when you drop a load of English law firm partners into a US “compensation” system, it’s always blood on the carpet. Most get screwed, because they don’t have the high hours or siloed billings, for the reasons outlined above. A small few big biller and hoarders will see their earnings catapult through the roof and will be delighted.

It then becomes a feral hunger games in subsequent years, where all that “collegiate team working” goes out the window and partners either adapt to the new reality or they get pushed aside and squeezed out. Or they decide that, if that’s the new reality, then they might as well move their practice to a better and more profitable version of it at another firm. I suspect this what happened at BCLP.

the classic trick Americans always pull is to weight the compensation committee in their favour. They will happily give up equal votes at board level because they know the real power lies with those who count out the money in the “comp committee”. English law firms assume that governance and management comes from the top and that the board is the most important structure and so fall into this trap every time.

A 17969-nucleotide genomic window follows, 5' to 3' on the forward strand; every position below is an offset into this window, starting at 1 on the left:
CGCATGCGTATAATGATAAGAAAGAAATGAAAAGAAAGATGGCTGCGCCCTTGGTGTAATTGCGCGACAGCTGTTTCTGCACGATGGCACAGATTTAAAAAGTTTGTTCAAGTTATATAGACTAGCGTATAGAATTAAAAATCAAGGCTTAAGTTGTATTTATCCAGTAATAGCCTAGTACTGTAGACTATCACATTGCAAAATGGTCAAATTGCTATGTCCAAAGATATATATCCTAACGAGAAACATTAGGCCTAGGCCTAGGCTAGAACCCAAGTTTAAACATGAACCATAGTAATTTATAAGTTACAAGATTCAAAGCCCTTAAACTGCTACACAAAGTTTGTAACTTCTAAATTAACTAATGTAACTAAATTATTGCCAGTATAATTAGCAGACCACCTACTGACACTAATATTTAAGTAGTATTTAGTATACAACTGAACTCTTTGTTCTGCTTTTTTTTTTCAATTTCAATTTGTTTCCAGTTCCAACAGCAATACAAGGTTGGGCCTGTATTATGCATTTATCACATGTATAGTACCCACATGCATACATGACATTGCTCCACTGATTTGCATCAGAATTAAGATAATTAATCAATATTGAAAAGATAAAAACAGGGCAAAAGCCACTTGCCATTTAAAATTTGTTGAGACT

none of this is a secret btw, it happened to my old shop which “merged” with jones day, it happened at squire Saunders, Mayer brown, reed smith and now to BLP. The point is however that the trade off for the English partners in taking all that pain and risk is that, in theory, you then have access to a wonderful roster of US clients paying top dollar fees. In practice the American partners won’t let you anywhere near their clients and will still try to do all the work themselves and then ask a junior London associate to print out the docs day before signing.